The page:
by David Ammons | July 29th, 2009
State election crews have begun counting the signatures submitted by sponsors of Referendum 71, the effort to force a public vote in November on the state’s newly expanded domestic partnership law. Sponsors, called Protect Washington Families, meanwhile, are taking the state to court to try to block public release of the names of people who signed their petitions.
After state Archives completed microfilming of 9,359 petition sheets, about 20 crew members began counting the raw number of voter signatures submitted by sponsors on Saturday. Sponsors estimate the total at 138,000, not much above the bare minimum of 120,577 valid signatures needed to win a spot on the ballot. The historic error rate is 18 percent; 138,000 is about 14 percent. Actual signature check, comparing petition signatures against computerized voter registration cards, will begin in a few days.
Meanwhile, the sponsors are asking U.S. District Judge Benjamin Settle to block public release of the petitions. They say disclosure would “chill free speech protected under the First Amendment, particularly when it is reasonably probable that those exercising their First Amendment rights will be subjected to threats and harassment.” “The hearing is at 2:30 p.m. Wednesday in Settle’s courtroom in Tacoma.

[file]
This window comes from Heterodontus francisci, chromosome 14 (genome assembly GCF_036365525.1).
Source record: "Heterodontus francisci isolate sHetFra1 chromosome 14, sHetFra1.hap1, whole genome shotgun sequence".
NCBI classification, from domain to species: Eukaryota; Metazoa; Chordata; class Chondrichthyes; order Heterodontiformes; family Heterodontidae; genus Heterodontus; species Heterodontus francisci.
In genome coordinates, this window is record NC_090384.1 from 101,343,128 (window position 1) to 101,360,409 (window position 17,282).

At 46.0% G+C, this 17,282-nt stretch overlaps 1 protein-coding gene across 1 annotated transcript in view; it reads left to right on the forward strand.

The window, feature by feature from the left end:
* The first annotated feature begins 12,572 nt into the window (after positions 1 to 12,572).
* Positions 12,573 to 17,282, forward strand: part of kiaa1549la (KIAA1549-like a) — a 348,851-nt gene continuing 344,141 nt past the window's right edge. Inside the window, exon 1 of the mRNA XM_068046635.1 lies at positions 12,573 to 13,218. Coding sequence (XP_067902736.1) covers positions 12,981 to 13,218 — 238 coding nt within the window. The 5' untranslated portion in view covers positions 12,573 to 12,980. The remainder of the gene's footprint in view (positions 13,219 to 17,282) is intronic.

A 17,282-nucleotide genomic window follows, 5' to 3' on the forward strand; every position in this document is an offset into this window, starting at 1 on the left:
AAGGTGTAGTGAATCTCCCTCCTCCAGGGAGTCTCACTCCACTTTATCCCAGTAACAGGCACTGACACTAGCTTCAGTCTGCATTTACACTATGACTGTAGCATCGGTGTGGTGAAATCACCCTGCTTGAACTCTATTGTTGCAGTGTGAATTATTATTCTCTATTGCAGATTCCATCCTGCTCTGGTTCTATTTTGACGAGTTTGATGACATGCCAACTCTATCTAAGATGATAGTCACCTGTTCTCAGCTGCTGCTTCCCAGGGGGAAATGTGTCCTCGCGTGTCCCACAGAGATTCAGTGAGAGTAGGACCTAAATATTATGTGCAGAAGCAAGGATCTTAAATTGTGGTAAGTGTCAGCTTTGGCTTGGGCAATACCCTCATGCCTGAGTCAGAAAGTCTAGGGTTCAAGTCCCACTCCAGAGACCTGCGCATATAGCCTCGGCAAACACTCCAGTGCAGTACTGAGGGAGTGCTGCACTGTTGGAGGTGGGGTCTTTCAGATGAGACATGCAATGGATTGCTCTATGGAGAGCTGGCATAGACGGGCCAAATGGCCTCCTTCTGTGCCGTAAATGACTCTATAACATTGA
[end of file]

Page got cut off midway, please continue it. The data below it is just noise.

The Elections Division has a consistent policy of granting public-records requests for initiative and referendum petition sheets, notes Elections Director Nick Handy. There is no statute that permits the state to deny the request or to black out any of the fields, such as the voter’s signature. The division is currently responding to a request for Tim Eyman’s Initiative 1033 petitions. Brian Murphy of the citizen group Whosigned.org has an R-71 request pending. The group plans to post signers’ names and addresses on the Internet. Handy has cautioned against use of legitimate public records to harass or intimidate voters for exercising their constitutionally protect right of initiative and referendum.